Downtown Boys - Full Communism (Cover Artwork)
Staff Pick

Downtown Boys

Full Communism (2015)

Don Giovanni Records

Life in 2015 is in many ways a study in contradictions. We're told that we're living in a post-racial society in which all are treated as equals and the problems of the past are just that -- in the past. Yet a simple flick of the TV remote or a few minutes spent reading the latest headlines or browsing social media tells a very different story, one about a society where little has changed, progress is blocked at every turn and old wounds not only remain open, but have salt poured in them on a daily basis. Thankfully, there are bands like Downtown Boys, who spend much of their debut record, Full Communism, loudly reminding us how far we still have to go.

For the uninitiated, Downtown Boys are a political punk band from Providence, Rhode Island, who shake things up in a variety of ways. They sing in English and Spanish, switching between languages with such seamless ease that even when listeners don't understand the words, they still get the point. The band also finds melody in unique places -- in this case, from the addition of two saxaphones that do much of the work that a lead guitar might normally handle. But make no mistake, the addition of a few brass instruments does not make this a ska record, nor does it water down the intensity in any way.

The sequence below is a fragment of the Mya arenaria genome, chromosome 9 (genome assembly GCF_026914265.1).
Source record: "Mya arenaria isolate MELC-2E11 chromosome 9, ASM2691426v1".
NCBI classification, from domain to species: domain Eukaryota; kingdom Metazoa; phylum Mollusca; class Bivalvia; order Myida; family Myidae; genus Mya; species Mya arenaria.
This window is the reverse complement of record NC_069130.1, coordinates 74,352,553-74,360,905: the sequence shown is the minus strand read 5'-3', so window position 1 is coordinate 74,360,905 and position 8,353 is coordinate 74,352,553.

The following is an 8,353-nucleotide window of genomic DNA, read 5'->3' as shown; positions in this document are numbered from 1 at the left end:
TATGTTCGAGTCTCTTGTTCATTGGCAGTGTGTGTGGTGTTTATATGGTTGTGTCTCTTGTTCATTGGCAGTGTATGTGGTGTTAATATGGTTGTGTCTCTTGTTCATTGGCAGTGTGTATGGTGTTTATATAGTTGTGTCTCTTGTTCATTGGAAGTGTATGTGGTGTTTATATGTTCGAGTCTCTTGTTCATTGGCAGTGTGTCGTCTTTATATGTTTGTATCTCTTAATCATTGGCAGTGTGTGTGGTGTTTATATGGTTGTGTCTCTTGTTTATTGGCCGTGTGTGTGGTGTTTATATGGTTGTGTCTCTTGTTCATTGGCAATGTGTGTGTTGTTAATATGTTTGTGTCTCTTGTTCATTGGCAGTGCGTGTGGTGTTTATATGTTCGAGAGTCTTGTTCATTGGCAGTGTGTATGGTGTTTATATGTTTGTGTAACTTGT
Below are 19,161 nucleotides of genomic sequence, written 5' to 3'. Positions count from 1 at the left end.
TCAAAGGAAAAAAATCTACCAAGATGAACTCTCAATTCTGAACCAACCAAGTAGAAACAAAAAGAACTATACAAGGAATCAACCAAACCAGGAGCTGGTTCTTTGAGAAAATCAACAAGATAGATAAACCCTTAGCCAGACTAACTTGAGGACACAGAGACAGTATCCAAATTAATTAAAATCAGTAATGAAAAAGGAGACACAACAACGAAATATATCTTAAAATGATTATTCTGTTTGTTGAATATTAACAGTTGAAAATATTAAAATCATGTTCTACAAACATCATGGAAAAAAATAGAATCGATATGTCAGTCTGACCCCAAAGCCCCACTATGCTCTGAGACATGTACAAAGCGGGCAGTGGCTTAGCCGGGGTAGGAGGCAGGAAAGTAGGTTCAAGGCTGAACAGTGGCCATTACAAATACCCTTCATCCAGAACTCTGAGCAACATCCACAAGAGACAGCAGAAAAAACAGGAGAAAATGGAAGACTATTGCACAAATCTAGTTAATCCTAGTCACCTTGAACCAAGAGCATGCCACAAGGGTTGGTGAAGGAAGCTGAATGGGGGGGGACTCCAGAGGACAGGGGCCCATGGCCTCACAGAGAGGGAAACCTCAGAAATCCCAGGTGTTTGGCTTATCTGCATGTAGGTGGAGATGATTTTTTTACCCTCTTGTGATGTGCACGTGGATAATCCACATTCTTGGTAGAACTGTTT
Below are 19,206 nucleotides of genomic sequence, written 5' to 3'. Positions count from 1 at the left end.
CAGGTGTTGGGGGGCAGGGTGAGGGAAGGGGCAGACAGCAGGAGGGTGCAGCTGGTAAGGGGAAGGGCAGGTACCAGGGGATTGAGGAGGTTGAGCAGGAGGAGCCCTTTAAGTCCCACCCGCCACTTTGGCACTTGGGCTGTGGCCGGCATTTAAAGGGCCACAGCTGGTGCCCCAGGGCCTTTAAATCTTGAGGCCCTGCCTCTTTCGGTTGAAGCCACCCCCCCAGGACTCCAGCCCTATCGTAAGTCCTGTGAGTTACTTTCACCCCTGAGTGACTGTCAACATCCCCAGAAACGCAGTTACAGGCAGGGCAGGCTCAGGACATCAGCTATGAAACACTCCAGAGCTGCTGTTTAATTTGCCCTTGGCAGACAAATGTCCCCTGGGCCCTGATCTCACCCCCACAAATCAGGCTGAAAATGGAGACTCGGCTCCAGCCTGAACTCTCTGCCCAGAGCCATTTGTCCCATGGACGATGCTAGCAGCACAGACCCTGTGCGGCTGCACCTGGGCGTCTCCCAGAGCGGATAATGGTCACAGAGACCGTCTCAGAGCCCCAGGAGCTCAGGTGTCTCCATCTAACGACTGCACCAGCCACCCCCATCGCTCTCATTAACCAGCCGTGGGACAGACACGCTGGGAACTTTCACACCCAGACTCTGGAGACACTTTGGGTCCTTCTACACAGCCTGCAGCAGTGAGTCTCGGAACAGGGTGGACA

As the album opens, the band announce themselves with "Wave of History," and from there plow through a series of tracks addressing so many of our modern problems: racism, homophobia, xenophobia and the rest. Frontwoman Victoria Ruiz is a big part of what makes these tracks impactful -- she's not just spouting generic slogans, she's making pointed pleas that come from her own life experiences. When the chorus of the record's best song, "Monstro," hits and Ruiz repeats "She's brown, she's smart!" over and over, she's bringing the perspective and passion of someone's who has had to prove her intelligence to those who still make judgements about the whole of a person based on the color of their skin.

If there's one criticism, it's the final track, a cover of Bruce Springsteen's "Dancing in the Dark." The cover is well done, but on an album with a serious message, it seems a distraction, and might have been better off used as a b-side somewhere down the road. It's a small complaint though, and not one that has any real bearing on the album as a whole.

On Full Communism, Downtown Boys make not only a powerful noise, but a powerful case that political punk can be much more than vague, angry rants against "the man." It can be thoughtful without losing any of the rage, and at its best, can shake us awake and reignite our awareness of the world around us.